Civil Asset Forfeiture: Because Trials Are Easier Without Pesky Lawyers
Nov. 6, 2015 (Mimesis Law) — People in the United States like the idea of a fair trial. Picture Atticus Finch making a dramatic closing statement pleading for a defendant’s freedom. A fair and wise jury of the defendant’s peers deliberating long into the night. A stern but considerate judge pondering all kinds of important information before sending him to prison for life. But at least it was fair. The Constitution was honored and the participants can congratulate themselves on another day upholding the honor and integrity of the world’s finest legal system.
When a defendant ends up in federal court, the trial looks a little different. The government does not play fair. The jury doesn’t really care, as long as they get another criminal off of the street. The judge adds up a bunch of numbers based on a mathematical formula from the U.S. Sentencing Commission and sends a guilty man away for an arbitrary number of months that add up to more years than anyone could hope to survive.
But, hey, you had Atticus Finch. You worked hard, you saved your money. Grandma cashed in her retirement savings. The church held a fundraiser. And you hired the best lawyer in town for your trial, so there’s that.
Maybe. Maybe not.
Next week, the Supreme Court of the United States will hear argument in a case to determine if the government can get rid of that pesky hotshot defense lawyer. In Luis v. United States, Sila Luis is arguing that she should be able to use her own money to hire her own lawyer to defend her against a criminal charge. The government argues we should dispense with all this silly due process and get down to business. The business of forfeiting all of your money and putting you in jail forever. No defense attorney necessary. Or at least not the one you want. And not the lawyer you could have afforded if the government hadn’t taken all your money before any trial was even scheduled.
Luis was charged in a Florida federal court with Medicare fraud. She was the owner of a home health care company that primarily billed the federal government for its patients. According to prosecutors, $45 million of that billing was either unnecessary or the result of kickbacks.
That was what the FBI agent testified to. Or at least that was what he repeated in court. The case records make it unclear whether the agent had any real independent knowledge of the case. But he had nine anonymous cooperating witnesses. They were admitted criminals and getting a deal from the government. And they weren’t actually at the hearing. The agent just repeated what they said.
That does not sound like a lot of evidence to convict someone. Then again, it’s federal court. Tough luck. There is over a 90% chance someone who enters the federal criminal system will be found guilty. But Luis has not actually been convicted. There has been no criminal trial.
United States District Judge Paul Huck did not actually find Luis guilty. He just found probable cause that Luis was involved in fraud and might eventually owe the government all that money. So he let the government freeze it. Despite the fact the prosecutors stipulated at a hearing the money they wanted to freeze did not come from any fraudulent activity. Despite the fact she wanted to use the money to hire lawyers to defend her against the $45 million fraud case the United States government was leveling at her.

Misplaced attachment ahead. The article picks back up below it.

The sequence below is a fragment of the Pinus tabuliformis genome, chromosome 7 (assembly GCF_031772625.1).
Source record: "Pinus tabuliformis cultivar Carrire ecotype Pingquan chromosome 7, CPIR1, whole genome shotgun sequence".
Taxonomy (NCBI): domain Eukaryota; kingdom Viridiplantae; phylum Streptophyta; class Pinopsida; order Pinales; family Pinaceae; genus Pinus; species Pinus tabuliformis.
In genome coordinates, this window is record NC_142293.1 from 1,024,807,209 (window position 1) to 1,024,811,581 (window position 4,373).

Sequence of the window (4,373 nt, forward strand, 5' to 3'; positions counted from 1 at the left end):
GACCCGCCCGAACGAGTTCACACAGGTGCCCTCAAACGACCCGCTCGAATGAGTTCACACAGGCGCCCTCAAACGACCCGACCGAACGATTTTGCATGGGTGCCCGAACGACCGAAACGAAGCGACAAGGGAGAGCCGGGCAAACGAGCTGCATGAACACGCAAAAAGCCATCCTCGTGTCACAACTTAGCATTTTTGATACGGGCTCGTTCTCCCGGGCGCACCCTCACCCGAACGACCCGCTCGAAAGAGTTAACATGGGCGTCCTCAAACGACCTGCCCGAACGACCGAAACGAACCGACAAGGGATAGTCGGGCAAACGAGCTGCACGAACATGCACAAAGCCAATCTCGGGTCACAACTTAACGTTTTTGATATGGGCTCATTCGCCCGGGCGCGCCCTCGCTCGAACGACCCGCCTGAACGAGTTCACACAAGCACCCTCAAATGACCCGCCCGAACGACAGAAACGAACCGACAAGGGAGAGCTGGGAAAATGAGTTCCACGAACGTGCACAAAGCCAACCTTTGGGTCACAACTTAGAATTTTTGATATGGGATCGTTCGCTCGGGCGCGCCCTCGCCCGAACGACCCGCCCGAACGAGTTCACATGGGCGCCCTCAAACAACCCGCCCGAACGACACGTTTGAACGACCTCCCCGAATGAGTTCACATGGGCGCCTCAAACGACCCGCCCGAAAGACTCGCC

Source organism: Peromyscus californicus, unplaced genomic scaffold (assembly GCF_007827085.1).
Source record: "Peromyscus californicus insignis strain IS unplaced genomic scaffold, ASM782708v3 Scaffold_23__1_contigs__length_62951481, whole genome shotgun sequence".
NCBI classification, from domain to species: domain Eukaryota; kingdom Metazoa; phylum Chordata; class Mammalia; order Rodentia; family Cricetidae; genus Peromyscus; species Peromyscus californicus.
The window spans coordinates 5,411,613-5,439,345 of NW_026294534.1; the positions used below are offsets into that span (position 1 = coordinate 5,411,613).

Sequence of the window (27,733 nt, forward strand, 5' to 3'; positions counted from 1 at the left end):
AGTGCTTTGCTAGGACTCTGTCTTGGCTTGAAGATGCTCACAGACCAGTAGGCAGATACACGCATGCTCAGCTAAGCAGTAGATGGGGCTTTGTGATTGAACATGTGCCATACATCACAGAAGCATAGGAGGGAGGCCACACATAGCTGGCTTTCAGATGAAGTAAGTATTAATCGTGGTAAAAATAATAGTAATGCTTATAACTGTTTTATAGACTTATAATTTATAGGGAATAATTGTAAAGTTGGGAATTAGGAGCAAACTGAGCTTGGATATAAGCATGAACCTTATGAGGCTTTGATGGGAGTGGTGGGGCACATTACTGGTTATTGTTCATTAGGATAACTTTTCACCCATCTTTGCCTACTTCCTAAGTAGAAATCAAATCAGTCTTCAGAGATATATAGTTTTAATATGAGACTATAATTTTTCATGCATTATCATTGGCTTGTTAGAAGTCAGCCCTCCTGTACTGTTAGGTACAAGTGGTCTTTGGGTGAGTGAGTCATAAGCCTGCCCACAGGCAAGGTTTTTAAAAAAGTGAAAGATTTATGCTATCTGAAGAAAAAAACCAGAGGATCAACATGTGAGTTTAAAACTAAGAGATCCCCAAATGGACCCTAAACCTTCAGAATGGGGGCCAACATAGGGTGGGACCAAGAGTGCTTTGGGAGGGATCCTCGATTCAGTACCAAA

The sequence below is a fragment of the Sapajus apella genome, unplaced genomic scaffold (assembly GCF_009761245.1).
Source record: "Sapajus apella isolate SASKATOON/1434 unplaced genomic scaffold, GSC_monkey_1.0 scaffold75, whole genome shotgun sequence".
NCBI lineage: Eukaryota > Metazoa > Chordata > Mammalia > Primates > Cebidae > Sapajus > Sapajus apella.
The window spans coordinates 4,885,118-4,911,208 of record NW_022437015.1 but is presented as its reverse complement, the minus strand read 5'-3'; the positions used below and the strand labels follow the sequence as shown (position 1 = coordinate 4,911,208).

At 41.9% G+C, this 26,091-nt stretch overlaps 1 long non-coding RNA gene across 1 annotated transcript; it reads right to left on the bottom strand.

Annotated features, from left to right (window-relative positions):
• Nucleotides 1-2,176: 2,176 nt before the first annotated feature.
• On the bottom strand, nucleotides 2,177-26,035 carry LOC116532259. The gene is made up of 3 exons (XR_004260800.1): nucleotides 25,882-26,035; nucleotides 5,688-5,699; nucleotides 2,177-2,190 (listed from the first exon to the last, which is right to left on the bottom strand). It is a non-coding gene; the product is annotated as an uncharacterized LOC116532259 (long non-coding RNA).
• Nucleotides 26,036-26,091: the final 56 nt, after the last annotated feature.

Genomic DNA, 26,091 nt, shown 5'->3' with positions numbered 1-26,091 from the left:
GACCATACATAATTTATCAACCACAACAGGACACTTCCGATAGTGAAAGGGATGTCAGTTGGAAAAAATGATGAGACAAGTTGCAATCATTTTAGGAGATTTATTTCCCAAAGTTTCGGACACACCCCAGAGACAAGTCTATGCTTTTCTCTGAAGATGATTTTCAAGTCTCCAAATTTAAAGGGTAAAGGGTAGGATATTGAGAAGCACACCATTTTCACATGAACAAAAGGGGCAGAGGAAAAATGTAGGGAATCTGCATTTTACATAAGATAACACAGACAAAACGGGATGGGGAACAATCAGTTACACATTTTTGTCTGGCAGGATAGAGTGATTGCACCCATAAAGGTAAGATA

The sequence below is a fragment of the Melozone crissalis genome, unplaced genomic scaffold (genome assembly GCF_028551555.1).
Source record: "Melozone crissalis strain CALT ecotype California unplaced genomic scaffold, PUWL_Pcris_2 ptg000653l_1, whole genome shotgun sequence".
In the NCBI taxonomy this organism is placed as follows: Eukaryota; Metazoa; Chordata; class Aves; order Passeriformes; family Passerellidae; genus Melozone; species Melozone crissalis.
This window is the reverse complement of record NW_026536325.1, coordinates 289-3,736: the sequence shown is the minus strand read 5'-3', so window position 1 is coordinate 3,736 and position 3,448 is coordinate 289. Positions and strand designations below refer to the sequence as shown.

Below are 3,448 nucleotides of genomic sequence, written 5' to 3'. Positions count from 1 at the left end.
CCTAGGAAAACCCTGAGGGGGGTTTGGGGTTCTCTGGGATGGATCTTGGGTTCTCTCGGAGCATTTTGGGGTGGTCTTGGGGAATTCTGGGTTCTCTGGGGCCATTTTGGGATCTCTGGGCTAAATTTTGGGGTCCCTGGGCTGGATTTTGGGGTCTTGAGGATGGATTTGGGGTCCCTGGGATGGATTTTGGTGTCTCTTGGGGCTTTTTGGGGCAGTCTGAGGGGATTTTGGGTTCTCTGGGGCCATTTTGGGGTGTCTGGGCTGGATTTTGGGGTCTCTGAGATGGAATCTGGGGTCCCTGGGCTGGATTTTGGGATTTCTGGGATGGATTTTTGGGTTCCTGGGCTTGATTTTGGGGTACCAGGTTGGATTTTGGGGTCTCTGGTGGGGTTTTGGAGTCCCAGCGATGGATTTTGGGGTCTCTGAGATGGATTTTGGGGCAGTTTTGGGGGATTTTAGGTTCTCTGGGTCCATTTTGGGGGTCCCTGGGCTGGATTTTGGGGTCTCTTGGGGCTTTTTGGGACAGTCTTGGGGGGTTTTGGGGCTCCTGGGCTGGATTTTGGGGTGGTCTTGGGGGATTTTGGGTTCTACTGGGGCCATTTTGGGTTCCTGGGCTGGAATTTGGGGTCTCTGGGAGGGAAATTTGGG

The federal government will be arguing next week that as long as they can make the minimal showing that they are going to convict Luis and throw her under the jail, they should be able to seize all her money. Not after the trial. Now. Before any trial. And you cannot use that money to hire a lawyer for that trial.
The term “slippery slope” is annoying and overused. But it might be appropriate here if not for the fact we have clearly slid all the way to the bottom of the slope.
Civil forfeiture has recently gotten a lot of attention. Prosecutors can take property on the mere suspicion it may have been used in a crime. It’s pretty obvious to the police and prosecutors that the only people left using cash are drug dealers. So they go ahead and seize the cash. If it might be drug money, it’s theirs anyway. Or at least not yours.
Last year, in Kaley v. United States, the Supreme Court allowed the government’s seizure of a defendant’s money before trial when the money was linked to the crime. As long as the grand jury finds probable cause, the government controls that money too. Long before there is actually a trial on the charges.
And now we reach the end of the slope. The money is yours. You legally obtained it. It’s not related to any criminal activity. The theory is that while the money frozen may be completely lawful, it constitutes the “substitute proceeds” of the crime, meaning that they may not be able to find any actual proceeds, so they can take whatever they can get their hands on. Even though it was lawfully earned and it’s yours.
But the feds know they are going to beat you in court so it’s really theirs. So what if you want to use the money to hire a lawyer who understands how to defend a massive health care fraud case? You are going to lose anyway, so why waste the government’s money on a fancy lawyer when we can spend the taxpayer’s money on the next appointed lawyer on the list?
The argument next week has frightening implications for the criminal justice system. If the government can prevent an accused citizen from hiring a lawyer, they hold all of the cards in a prosecution and even get to pick which cards a defendant can play with.
Luis’s brief says “the private criminal defense bar provides a significant check on the power of the prosecution and the judge.” The government has found a simple way to remove that check. And after next week’s argument, we will see if the Supreme Court intends to be the government’s accomplice in this abuse of prosecutorial power.